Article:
Always operate the helicopter as close to its normal capabilities as possible, taking into consideration the situation at hand. In all confined area operations, with the exception of the pinnacle operation, the angle of descent should be no steeper than necessary to clear any barrier with the tail rotor in the approach path and still land on the selected spot. The angle of climb on takeoff should be normal, or not steeper than necessary to clear any barrier. Clearing a barrier by a few feet and maintaining normal operating rpm, with perhaps a reserve of power, is better than clearing a barrier by a wide margin but with a dangerously low rpm and no power reserve.
Always make the landing to a specific point and not to some general area. This point should be located well forward, away from the approach end of the area. The more confined the area is, the more essential it is that the helicopter land precisely at a definite point. Keep this point in sight during the entire final approach.
When flying a helicopter near obstacles, always consider the tail rotor. A safe angle of descent over barriers must be established to ensure tail rotor clearance of all obstructions. After coming to a hover, avoid turning the tail into obstructions.
A confined area takeoff is considered an altitude over airspeed maneuver where altitude gain is more important to airspeed gain. Before takeoff, make a reconnaissance from the ground or cockpit to determine the type of takeoff to be performed, to determine the point from which the takeoff should be initiated to ensure the maximum amount of available area, and finally, how to maneuver the helicopter best from the landing point to the proposed takeoff position.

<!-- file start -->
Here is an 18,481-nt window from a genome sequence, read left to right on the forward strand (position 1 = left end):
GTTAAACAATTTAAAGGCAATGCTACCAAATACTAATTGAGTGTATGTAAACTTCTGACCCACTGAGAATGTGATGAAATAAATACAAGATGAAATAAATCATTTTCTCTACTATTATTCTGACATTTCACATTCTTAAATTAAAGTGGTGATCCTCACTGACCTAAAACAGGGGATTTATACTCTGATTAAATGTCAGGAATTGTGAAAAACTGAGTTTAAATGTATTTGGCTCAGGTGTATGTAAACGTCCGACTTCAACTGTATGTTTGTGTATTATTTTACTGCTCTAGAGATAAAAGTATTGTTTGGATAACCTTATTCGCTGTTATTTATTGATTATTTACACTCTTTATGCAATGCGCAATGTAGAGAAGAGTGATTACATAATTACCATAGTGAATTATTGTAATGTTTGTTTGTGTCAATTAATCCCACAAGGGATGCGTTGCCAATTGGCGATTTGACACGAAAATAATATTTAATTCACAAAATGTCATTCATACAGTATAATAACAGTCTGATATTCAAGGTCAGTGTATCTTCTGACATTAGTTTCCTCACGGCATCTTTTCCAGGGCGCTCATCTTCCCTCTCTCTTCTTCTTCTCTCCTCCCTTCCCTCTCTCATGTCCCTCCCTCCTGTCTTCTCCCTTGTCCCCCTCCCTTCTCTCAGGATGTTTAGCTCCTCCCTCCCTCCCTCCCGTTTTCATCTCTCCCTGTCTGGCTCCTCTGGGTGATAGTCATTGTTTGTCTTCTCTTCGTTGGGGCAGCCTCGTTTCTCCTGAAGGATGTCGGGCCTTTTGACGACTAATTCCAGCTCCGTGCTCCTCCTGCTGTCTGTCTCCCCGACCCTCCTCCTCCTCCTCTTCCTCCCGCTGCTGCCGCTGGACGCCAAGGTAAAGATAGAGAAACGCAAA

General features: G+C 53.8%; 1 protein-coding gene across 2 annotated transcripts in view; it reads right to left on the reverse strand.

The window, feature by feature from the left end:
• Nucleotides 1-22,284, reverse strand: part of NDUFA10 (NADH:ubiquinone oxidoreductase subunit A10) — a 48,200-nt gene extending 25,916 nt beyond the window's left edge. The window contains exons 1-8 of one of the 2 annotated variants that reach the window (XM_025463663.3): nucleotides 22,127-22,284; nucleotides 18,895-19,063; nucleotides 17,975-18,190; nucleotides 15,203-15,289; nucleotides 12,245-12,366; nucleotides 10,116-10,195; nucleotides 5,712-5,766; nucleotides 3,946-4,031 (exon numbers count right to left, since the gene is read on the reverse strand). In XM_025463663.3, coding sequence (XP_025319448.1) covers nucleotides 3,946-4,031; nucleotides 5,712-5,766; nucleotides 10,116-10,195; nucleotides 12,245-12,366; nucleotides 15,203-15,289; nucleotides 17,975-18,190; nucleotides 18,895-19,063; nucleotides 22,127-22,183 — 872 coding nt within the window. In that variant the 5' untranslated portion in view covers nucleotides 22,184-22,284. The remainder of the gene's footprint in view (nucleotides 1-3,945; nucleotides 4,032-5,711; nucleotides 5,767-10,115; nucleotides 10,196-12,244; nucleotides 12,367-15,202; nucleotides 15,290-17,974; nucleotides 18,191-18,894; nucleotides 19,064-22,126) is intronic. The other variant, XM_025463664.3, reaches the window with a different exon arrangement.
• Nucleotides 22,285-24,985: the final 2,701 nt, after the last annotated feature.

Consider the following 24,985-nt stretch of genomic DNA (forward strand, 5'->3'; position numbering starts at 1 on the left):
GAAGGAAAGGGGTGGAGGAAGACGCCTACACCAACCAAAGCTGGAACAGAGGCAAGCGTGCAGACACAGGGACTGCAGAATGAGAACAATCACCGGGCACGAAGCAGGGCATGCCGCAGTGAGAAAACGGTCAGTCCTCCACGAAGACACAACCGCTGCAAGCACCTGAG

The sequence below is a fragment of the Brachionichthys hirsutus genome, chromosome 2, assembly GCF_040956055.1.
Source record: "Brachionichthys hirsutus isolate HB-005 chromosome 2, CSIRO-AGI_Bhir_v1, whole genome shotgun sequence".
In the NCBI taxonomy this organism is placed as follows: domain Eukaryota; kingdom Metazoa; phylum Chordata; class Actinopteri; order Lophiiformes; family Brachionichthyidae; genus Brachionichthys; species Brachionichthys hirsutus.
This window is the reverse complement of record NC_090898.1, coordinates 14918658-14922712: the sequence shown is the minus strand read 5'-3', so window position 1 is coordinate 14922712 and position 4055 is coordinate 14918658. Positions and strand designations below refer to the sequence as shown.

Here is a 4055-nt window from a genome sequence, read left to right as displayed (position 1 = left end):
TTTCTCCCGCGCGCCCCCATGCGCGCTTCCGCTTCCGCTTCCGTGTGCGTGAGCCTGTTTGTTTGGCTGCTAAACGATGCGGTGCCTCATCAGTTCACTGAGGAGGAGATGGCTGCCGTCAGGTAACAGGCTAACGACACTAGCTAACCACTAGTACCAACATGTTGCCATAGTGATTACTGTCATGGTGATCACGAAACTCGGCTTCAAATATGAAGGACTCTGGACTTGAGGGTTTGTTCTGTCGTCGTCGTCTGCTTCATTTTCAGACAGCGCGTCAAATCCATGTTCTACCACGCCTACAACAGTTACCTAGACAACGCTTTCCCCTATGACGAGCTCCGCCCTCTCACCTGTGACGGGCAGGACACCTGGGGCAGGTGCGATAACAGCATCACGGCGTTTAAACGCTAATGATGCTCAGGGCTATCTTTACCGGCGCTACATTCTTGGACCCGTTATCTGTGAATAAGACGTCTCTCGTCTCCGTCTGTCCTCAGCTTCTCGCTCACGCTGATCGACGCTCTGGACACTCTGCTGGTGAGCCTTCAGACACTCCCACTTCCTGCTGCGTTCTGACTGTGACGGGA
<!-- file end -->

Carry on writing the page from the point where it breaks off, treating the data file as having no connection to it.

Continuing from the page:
If wind conditions and available area permit, the helicopter should be brought to a hover, turned around, and hovered forward from the landing position to the takeoff position. Under certain conditions, sideward flight to the takeoff position may be preferred, but rearward flight may be necessary, stopping often while moving to check on the location of obstacles relative to the tail rotor.
When planning the takeoff, consider the direction of the wind, obstructions, and forced landing areas. To help fly up and over an obstacle, form an imaginary line from a point on the leading edge of the helicopter to the highest obstacle to be cleared. Fly this line of ascent with enough power to clear the obstacle by a safe distance. After clearing the obstacle, maintain the power setting and accelerate to the normal climb speed. Then, reduce power to the normal climb power setting.
1. Failure to perform, or improper performance of, a high or low reconnaissance.
2. Approach angle that is too steep or too shallow for the existing conditions.
3. Failing to maintain proper rpm.
4. Failure to consider emergency landing areas.
5. Failure to select a specific landing spot.
6. Failure to consider how wind and turbulence could affect the approach.
7. Improper takeoff and climb technique for existing conditions.
8. Failure to maintain safe clearance distance from obstructions.